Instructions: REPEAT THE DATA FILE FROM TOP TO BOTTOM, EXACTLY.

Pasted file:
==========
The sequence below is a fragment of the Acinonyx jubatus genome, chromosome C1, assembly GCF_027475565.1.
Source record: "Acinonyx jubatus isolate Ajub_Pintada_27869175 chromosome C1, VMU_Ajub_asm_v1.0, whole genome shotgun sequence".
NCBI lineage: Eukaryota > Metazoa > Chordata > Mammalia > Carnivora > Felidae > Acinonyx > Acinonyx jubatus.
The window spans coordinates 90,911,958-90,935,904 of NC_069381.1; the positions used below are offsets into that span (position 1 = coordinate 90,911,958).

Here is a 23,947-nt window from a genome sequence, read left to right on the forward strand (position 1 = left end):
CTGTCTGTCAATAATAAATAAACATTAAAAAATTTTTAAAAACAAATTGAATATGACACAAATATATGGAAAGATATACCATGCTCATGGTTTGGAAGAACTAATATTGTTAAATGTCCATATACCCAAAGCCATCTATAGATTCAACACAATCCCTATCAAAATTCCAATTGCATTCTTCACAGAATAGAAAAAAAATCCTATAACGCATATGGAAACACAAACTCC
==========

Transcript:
The sequence below is a fragment of the Acinonyx jubatus genome, chromosome C1, assembly GCF_027475565.1.
Source record: "Acinonyx jubatus isolate Ajub_Pintada_27869175 chromosome C1, VMU_Ajub_asm_v1.0, whole genome shotgun sequence".
NCBI lineage: Eukaryota > Metazoa > Chordata > Mammalia > Carnivora > Felidae > Acinonyx > Acinonyx jubatus.
The window spans coordinates 90,911,958-90,935,904 of NC_069381.1; the positions used below are offsets into that span (position 1 = coordinate 90,911,958).

Here is a 23,947-nt window from a genome sequence, read left to right on the forward strand (position 1 = left end):
CTGTCTGTCAATAATAAATAAACATTAAAAAATTTTTAAAAACAAATTGAATATGACACAAATATATGGAAAGATATACCATGCTCATGGTTTGGAAGAACTAATATTGTTAAATGTCCATATACCCAAAGCCATCTATAGATTCAACACAATCCCTATCAAAATTCCAATTGCATTCTTCACAGAATAGAAAAAAAATCCTATAACGCATATGGAAACACAAACTCC